Sustainable local government finance and liveable local areas: Can we survive to 2020?
Commissioned by: The Association for Public Service Excellence (APSE)
This report paints a picture of local government finance up until 2020 against the backdrop of the past five years and identifies the challenge it presents to the liveability and public realm services most closely associated with APSE. They include local government functions such as waste, recycling, streetscene, leisure, parks, recreation, environmental health, roads and street lighting upon which everyone who lives or works in an area depends.
1. Current spending by UK local government is now below the previous post-1979 low point. By 2020, current and capital spending combined will be lower than at any time since before 1948. Already in uncharted water, many of the things which English local authorities have taken for granted for decades will have gone by the end of this one.
2. Council tax, until recently a minority source of local government finance, will account for at least half the money coming in to every kind of English local authority by 2020. For shire counties, it will account for three quarters.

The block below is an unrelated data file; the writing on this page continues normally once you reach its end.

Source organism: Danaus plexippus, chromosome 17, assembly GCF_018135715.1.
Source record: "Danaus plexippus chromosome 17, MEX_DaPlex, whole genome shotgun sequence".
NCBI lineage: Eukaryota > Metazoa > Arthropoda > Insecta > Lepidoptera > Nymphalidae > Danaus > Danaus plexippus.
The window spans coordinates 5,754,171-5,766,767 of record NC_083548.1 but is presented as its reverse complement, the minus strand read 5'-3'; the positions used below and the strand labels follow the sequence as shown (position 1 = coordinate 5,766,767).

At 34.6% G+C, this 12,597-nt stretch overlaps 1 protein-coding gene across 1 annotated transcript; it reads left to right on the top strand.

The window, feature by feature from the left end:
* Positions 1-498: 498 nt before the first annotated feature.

3. By 2020, revenue support grant, at barely a third of its current, already much reduced level will be mainly confined to metropolitan and unitary districts and London boroughs. Shire counties (94% on average) and districts (85%) will be almost entirely reliant on council tax and business rates.
4. The more deprived a local area, the harsher have the past five years’ funding cuts been. The extra funding for more deprived authorities won’t come down much further by 2020. But a new dimension of inequality is opening up according to how strongly an authority can grow its business rate income. There is no link between the two: business rates are not a general answer to local deprivation.
5. A shrunken revenue support grant signifies the end of the only general mechanism for providing resources to English local authorities in response to local need.
6. Although the headline fall in core spending power between now and 2020 is just 0.5%, the additional pressure on English local authorities over that period is estimated to be about 10%. If all of that pressure is borne by services other than social care, the pressure on those services approaches 20%.
7. By 2020, the extra council tax that can be levied for adult social care – the social care precept – will come close to covering the growth between now and then in the direct cost of providing that care. The idea behind the “jaws of doom”, that other local government services are caught in a pincer movement between falling grant and rising care costs, has lost its force at the aggregate level. It still carries weight in some local authority areas where the disparity between the funds that can be raised through council tax and the demand growth for social care is greatest. Meanwhile, an ageing population will put additional pressure on liveability and public realm services. These indirect costs are not currently being met by new sources of funding.